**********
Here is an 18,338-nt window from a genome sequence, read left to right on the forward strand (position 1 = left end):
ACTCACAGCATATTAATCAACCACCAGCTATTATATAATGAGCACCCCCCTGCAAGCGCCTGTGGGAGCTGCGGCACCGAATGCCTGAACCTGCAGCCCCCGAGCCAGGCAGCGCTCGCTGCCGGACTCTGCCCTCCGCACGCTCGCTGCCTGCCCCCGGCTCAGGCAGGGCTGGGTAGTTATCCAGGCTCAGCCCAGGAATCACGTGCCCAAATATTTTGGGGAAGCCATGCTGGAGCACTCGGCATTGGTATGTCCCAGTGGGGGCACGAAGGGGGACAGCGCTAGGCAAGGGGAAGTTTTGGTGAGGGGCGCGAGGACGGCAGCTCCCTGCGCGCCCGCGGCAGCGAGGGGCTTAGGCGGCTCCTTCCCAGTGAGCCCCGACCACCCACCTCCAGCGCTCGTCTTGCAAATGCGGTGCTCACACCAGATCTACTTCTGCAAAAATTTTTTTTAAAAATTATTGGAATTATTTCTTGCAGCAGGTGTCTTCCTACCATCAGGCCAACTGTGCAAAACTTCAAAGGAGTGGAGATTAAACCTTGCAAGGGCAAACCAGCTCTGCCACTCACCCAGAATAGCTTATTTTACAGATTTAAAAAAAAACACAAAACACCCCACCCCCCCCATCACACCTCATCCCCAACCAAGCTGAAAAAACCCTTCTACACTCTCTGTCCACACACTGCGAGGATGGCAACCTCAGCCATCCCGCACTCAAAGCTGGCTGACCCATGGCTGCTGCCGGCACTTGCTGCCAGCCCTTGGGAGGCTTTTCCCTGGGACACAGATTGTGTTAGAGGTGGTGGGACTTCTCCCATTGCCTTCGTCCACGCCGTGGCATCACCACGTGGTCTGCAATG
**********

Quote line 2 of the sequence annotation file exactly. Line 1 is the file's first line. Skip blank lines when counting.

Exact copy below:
ACTCACAGCATATTAATCAACCACCAGCTATTATATAATGAGCACCCCCCTGCAAGCGCCTGTGGGAGCTGCGGCACCGAATGCCTGAACCTGCAGCCCCCGAGCCAGGCAGCGCTCGCTGCCGGACTCTGCCCTCCGCACGCTCGCTGCCTGCCCCCGGCTCAGGCAGGGCTGGGTAGTTATCCAGGCTCAGCCCAGGAATCACGTGCCCAAATATTTTGGGGAAGCCATGCTGGAGCACTCGGCATTGGTATGTCCCAGTGGGGGCACGAAGGGGGACAGCGCTAGGCAAGGGGAAGTTTTGGTGAGGGGCGCGAGGACGGCAGCTCCCTGCGCGCCCGCGGCAGCGAGGGGCTTAGGCGGCTCCTTCCCAGTGAGCCCCGACCACCCACCTCCAGCGCTCGTCTTGCAAATGCGGTGCTCACACCAGATCTACTTCTGCAAAAATTTTTTTTAAAAATTATTGGAATTATTTCTTGCAGCAGGTGTCTTCCTACCATCAGGCCAACTGTGCAAAACTTCAAAGGAGTGGAGATTAAACCTTGCAAGGGCAAACCAGCTCTGCCACTCACCCAGAATAGCTTATTTTACAGATTTAAAAAAAAACACAAAACACCCCACCCCCCCCATCACACCTCATCCCCAACCAAGCTGAAAAAACCCTTCTACACTCTCTGTCCACACACTGCGAGGATGGCAACCTCAGCCATCCCGCACTCAAAGCTGGCTGACCCATGGCTGCTGCCGGCACTTGCTGCCAGCCCTTGGGAGGCTTTTCCCTGGGACACAGATTGTGTTAGAGGTGGTGGGACTTCTCCCATTGCCTTCGTCCACGCCGTGGCATCACCACGTGGTCTGCAATG